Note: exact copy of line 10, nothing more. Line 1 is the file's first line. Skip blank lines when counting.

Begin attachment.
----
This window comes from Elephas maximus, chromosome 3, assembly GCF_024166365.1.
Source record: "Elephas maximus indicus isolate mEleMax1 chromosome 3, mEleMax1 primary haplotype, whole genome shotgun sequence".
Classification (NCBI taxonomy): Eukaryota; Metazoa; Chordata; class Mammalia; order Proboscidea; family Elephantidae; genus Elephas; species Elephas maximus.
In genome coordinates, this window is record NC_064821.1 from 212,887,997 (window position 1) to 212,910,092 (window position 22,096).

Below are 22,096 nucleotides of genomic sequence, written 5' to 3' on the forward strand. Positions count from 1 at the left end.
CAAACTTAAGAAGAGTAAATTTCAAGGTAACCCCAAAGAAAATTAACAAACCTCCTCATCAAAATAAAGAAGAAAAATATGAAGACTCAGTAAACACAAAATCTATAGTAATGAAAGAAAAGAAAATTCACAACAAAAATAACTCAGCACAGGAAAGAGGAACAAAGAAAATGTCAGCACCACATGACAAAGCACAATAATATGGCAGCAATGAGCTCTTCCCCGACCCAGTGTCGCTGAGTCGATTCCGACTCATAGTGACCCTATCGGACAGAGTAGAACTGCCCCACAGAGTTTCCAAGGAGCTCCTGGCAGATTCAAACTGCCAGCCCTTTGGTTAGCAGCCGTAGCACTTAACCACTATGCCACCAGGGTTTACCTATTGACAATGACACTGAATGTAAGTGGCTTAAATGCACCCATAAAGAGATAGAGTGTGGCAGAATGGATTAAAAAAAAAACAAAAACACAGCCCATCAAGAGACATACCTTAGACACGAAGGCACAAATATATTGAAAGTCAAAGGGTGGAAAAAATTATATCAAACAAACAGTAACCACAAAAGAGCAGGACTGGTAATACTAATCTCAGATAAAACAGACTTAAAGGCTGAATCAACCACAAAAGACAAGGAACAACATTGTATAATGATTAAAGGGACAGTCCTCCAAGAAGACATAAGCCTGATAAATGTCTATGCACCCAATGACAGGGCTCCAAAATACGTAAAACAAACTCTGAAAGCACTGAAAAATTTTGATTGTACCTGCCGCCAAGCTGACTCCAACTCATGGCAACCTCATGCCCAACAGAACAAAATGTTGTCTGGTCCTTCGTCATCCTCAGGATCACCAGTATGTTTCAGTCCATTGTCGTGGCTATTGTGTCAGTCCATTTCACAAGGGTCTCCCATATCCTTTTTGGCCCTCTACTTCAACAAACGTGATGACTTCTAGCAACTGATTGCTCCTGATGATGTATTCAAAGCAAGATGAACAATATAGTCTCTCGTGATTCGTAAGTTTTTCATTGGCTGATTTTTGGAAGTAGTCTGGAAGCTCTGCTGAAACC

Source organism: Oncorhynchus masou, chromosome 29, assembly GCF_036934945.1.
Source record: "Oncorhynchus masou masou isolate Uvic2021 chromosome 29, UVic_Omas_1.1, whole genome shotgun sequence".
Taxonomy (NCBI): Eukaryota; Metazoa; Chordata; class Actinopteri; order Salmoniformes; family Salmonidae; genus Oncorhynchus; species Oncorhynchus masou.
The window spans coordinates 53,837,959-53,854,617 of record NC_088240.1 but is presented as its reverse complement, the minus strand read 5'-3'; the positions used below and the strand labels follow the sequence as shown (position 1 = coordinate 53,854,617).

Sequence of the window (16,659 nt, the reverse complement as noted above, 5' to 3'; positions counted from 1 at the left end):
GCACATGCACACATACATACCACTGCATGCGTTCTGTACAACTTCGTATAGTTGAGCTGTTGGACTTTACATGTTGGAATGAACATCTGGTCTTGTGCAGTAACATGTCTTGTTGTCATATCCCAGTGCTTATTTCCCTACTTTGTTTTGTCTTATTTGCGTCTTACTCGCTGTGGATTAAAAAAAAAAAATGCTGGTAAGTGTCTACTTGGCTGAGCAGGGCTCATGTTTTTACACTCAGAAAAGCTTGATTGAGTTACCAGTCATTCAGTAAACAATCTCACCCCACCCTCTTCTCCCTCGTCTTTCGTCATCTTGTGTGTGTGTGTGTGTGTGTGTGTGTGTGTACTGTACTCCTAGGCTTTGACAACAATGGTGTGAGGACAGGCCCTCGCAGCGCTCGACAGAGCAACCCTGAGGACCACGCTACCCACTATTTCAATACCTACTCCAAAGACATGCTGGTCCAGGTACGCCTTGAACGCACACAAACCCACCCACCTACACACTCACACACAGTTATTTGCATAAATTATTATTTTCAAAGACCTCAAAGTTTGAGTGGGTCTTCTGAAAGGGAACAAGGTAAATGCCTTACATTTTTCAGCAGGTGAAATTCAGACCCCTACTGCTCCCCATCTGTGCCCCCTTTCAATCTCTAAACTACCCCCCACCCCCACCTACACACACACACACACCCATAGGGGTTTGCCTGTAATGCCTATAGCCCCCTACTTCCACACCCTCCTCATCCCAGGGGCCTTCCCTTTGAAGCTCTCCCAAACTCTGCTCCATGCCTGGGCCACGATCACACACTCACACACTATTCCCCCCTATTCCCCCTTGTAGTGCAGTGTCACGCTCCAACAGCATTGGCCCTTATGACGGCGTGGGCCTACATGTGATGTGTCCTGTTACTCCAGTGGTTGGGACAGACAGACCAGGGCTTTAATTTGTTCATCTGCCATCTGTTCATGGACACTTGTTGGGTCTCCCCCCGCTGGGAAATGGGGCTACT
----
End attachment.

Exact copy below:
The window spans coordinates 53,837,959-53,854,617 of record NC_088240.1 but is presented as its reverse complement, the minus strand read 5'-3'; the positions used below and the strand labels follow the sequence as shown (position 1 = coordinate 53,854,617).